While we do not yet have a mature dataset for comparing the newly-developed allogeneic CAR-T to the established autologous CD-19 CAR-T, Allogene did announce additional responses seen with their allogeneic CD-19 CAR-T ALLO-501. This is an encouraging sign. Another Q1 anticipated data release, from Precision Bioscience’s CD-19 CAR-T PBCAR0191, is not yet announced, but is still “expected in 2020”.
Aside from CD-19 CAR-T, Celyad announced additional positive safety data for their allogeneic NKG2D CAR-T CYAD-101, with no signs of GvHD or other donor:host immune reactions.
Cellectis’ allogeneic CAR-T portfolio continues to be plagued with safety issues however. Their CS1-targeted UCARTCS1 was placed on clinical hold as of July 6 due to a patient death from cardiac arrest. This is their second clinical hold, after UCART123 was placed on hold in 2017 after the first patient treated died. While it is unclear whether the recent death is due to the UCARTCS1, both deaths occurred at high doses, raising the question of whether doses can safely go high enough to ensure efficacy.
Solid Tumor CAR-T
Celyad’s NKG2D CAR-T CYAD-101 is also noteworthy as the leading solid tumor CAR-T in clinic. While they did not release additional efficacy data at ASCO, they did announce an expansion cohort in CRC (for FOLFIRI refractive patients). Another solid tumor CAR-T, Bellicum’s HER-2 CAR-T BPX-603 is still on track to enter the clinic later this year, after achieving FDA IND clearance on June 15.
The TCR-T cell therapies differ from CAR-T in that they do not require surface expression of their target proteins but do require functioning immune presentation as well as histocompatibility between donor and host immune systems. They have been under clinical development for quite some time with mixed efficacy and safety data. TC2’s mesothelin TCR TC-210 had previously declared a 1Q20 data release, but in March they announced COVID-related delays would be pushing this out to “mid 2020”.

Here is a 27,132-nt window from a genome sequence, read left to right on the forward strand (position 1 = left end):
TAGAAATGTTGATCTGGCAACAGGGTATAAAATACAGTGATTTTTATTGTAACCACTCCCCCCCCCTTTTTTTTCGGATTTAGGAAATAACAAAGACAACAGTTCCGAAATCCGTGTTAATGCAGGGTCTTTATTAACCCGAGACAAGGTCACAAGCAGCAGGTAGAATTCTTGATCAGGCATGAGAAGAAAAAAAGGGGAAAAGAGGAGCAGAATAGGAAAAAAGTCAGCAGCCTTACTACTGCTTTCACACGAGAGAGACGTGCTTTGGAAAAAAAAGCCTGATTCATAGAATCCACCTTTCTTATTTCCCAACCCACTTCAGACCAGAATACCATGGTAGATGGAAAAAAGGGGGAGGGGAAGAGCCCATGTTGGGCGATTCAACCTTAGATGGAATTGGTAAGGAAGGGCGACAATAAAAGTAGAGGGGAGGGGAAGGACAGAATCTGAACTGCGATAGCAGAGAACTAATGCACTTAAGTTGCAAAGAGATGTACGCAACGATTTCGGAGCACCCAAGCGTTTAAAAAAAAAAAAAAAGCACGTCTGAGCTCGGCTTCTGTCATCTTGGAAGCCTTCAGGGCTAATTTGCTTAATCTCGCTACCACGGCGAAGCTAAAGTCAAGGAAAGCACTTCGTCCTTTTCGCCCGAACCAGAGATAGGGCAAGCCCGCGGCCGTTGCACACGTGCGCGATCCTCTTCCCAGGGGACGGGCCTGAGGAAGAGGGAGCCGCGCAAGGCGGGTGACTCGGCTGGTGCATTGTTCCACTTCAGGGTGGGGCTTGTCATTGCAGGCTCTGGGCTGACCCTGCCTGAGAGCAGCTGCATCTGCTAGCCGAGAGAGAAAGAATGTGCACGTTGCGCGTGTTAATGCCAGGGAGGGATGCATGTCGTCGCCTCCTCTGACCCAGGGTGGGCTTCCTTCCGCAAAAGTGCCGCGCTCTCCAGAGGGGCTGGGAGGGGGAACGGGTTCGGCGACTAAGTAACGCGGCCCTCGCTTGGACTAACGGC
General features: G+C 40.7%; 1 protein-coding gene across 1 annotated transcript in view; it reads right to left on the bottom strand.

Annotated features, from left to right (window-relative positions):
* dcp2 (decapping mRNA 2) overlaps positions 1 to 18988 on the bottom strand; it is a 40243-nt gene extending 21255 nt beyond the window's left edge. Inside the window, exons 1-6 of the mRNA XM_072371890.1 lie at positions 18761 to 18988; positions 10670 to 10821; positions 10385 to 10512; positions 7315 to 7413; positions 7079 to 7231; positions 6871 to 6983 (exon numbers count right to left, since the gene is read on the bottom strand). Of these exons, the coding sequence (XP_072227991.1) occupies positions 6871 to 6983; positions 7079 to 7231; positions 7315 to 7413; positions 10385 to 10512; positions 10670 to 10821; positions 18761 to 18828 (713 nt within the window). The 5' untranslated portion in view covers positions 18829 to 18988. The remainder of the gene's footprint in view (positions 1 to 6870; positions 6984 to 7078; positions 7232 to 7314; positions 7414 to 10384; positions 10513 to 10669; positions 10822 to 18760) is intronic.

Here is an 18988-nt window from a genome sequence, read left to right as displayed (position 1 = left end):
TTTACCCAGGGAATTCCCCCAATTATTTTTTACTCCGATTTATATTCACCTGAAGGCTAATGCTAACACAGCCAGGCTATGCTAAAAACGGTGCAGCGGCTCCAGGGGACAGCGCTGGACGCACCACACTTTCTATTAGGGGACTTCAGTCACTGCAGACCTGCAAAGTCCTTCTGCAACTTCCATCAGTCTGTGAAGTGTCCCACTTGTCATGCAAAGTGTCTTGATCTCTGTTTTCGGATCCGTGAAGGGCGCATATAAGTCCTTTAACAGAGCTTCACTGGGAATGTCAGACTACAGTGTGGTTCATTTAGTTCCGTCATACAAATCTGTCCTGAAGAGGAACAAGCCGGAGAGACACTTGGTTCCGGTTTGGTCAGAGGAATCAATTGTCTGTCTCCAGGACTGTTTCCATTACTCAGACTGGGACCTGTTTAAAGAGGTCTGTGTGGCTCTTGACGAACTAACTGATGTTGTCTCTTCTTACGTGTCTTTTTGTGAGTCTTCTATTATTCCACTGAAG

Adaptimmune’s MAGE A4 SPEAR T Cell (their proprietary TCR platform) ADP-A2M4 did deliver promising durability and efficacy, shown at ASCO. This keeps them on track for their 2022 filing in synovial sarcoma.
Other T Cell Therapy
Aside from CAR-T and TCR-T, there is a notable lack of update on Bellicum’s safety switch modified T Cell rivo-cel, which reached its pivotal endpoint one year ago (in July 2019) but still has not made any updates on filing. Iovance did announce efficacy data for their Tumor Infiltrating Lymphocyte (TIL; an expanded population of each patient’s existing activated T Cells) lifileucel in melanoma, showing a durable response of at least 18.7 months. If approved, this would be the first approval for TILs, which have been under clinical development for quite some time.
Upcoming 2H2020 Milestones
Over the next 6 months we anticipate significant activity with expected filings and FDA decisions, particularly within the autologous CD-19 and BCMA CAR-T spaces. We also look forward to additional data releases on the allogeneic CD-19 CAR-Ts, which will clarify to what extent the allogeneic approaches can supplant the established autologous therapies. Aside from these specific clinical attributes and competitive positioning questions within the T Cell therapy space, we also expect additional clarity on the scope and magnitude of the COVID-19 pandemic impact, particularly on earlier stage clinical trials.